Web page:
Chinese Character Canon – a Review of the Basic Course (Part 2)

(Continued from Part 1)

After nine months of studying the Chinese Character Canon (CCC), where do I find myself?

Right now I think I have the literacy level of a Grade 2 student (though definitely NOT one who would be on top of her Chinese class, hehehe). I know this because I have a second-grader and her lessons are almost the same as the lessons I learned. I can read a few and make sense out of most of the contents of her school text book.

Whenever hub is watching his wu xia (kung fu movies) and Taiwanese telenovelas, I can read about 4 or 5 characters per line of subtitle. I could attempt to read all but the movie will have to be paused… for quite a few minutes. hehehe.

Here are my recommendations for those who are interested to learn Mandarin through the Chinese Character Canon:

1. If you are like me with no or little background of the Chinese language, do not expect to be conversant or literate immediately, or even within 2 or 3 months. It took about 6 months when I finally began reading the supplement books for me. Patience, patience.

I hear from my teachers, though, that the experience with younger kids is better. I suppose when the mind is clear and focused, like young minds are, learning is a lot faster and easier. Adults have a lot of distractions – tasks, responsibilities that were momentarily put aside for the hour – it’s sometimes hard to concentrate.

2. It is better to have classes one hour everyday from Monday to Friday, rather than longer stretches of time several times a week. Memory retention seemed better when I started attending classes everyday.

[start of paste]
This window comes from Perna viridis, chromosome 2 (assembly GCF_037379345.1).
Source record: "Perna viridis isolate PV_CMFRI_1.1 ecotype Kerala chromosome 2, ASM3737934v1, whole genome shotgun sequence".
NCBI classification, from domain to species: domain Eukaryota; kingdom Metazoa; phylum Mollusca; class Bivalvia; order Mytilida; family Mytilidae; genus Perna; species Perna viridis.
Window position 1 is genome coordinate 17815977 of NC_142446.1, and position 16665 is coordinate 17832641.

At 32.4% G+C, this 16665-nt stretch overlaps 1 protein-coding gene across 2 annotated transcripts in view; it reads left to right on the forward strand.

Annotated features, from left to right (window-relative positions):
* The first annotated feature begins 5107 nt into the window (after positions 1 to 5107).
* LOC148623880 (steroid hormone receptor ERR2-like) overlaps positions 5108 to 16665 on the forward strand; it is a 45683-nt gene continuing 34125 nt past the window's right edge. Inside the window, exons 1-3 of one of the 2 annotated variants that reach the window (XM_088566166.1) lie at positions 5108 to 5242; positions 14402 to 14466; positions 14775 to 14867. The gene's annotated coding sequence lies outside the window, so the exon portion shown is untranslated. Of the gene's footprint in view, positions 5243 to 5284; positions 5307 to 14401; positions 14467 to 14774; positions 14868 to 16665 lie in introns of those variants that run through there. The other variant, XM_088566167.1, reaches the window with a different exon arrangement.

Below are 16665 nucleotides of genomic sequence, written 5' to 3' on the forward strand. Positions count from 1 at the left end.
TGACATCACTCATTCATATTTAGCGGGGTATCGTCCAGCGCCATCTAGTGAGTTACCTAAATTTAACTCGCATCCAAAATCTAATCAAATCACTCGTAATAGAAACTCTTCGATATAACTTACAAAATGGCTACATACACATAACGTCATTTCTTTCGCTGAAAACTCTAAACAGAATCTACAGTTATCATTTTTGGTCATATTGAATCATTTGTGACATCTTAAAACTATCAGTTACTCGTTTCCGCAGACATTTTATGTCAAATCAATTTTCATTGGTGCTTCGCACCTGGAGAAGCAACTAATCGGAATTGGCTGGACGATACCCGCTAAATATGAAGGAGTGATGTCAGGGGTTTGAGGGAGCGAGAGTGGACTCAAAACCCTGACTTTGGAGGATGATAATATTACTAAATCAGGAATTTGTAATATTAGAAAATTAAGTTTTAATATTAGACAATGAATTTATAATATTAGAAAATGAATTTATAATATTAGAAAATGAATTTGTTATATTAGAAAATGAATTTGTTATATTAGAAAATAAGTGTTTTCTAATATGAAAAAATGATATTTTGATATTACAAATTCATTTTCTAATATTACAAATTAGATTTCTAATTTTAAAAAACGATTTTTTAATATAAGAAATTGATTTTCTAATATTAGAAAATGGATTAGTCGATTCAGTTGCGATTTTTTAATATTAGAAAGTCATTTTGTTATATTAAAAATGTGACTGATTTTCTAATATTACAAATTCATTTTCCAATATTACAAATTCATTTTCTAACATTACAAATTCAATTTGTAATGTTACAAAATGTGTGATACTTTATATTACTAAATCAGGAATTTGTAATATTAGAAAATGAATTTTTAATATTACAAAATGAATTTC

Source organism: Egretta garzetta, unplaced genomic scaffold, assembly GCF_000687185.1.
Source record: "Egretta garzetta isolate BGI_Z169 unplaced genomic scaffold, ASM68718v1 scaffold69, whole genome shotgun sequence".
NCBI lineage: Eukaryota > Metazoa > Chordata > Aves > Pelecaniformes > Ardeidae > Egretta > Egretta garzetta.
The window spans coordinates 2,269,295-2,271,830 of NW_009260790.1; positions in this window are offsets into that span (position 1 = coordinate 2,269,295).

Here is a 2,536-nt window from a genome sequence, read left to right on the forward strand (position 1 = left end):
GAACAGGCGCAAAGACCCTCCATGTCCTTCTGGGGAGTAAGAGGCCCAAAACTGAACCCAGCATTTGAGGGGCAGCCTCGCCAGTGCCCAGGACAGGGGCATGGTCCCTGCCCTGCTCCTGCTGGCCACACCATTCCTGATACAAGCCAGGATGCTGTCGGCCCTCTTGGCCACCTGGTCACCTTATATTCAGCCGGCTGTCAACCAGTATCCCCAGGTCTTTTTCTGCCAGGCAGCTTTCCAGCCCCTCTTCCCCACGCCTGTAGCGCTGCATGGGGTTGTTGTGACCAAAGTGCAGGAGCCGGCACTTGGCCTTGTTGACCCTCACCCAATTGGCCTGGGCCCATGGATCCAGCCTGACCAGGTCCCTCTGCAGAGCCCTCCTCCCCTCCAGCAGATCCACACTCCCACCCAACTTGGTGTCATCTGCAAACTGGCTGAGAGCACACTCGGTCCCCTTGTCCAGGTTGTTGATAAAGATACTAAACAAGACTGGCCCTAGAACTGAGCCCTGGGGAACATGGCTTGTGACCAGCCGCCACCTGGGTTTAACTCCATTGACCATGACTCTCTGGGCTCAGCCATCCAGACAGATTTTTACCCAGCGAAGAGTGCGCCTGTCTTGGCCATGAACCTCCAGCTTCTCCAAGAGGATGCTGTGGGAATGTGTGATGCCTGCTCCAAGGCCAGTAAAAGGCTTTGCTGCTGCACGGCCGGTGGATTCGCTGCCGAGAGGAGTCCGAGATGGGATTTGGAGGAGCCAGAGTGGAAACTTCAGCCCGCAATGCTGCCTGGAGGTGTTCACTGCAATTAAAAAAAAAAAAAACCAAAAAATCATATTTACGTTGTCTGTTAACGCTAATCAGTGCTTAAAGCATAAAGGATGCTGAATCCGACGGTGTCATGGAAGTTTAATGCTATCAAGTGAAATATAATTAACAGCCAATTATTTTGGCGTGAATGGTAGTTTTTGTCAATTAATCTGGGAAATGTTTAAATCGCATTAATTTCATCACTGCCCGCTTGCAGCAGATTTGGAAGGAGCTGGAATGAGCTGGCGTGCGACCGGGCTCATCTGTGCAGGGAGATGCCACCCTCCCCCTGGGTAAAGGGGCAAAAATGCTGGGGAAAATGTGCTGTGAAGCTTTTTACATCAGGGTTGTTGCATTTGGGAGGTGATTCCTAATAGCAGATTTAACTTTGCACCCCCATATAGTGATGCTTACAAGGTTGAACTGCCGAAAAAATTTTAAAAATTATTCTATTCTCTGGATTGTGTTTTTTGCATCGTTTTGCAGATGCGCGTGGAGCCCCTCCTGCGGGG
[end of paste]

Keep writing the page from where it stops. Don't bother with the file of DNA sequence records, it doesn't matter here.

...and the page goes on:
3. Just like any newly-acquired skill, the Mandarin language has to be practiced daily. I find listening to Chinese songs and watching movies with my husband very helpful. The thing is –  if exposure/usage/practice are discontinued, the skill will eventually be archived by the brain and gather cobwebs there.

4. Just talk! Don’t be afraid to sound barok or be wrong. At first it was really hard to differentiate between the sounds of (in Pinyin) c, q, z, ch, zh. But with practice, I finally got the hang of ’em. My kids, at first, would cringe at my trying-hard attempts, but I guess I finally earned their respect. hehehe.

For inquiries, you may get in touch with Mrs. Sofia Chua at Dash:

Address: # 35 Dona Hemady Avenue (between 4th and 5th Streets), New Manila, Quezon City

Telephone Numbers: (632)5667179, 5012842

Mobile Number: 09228266888



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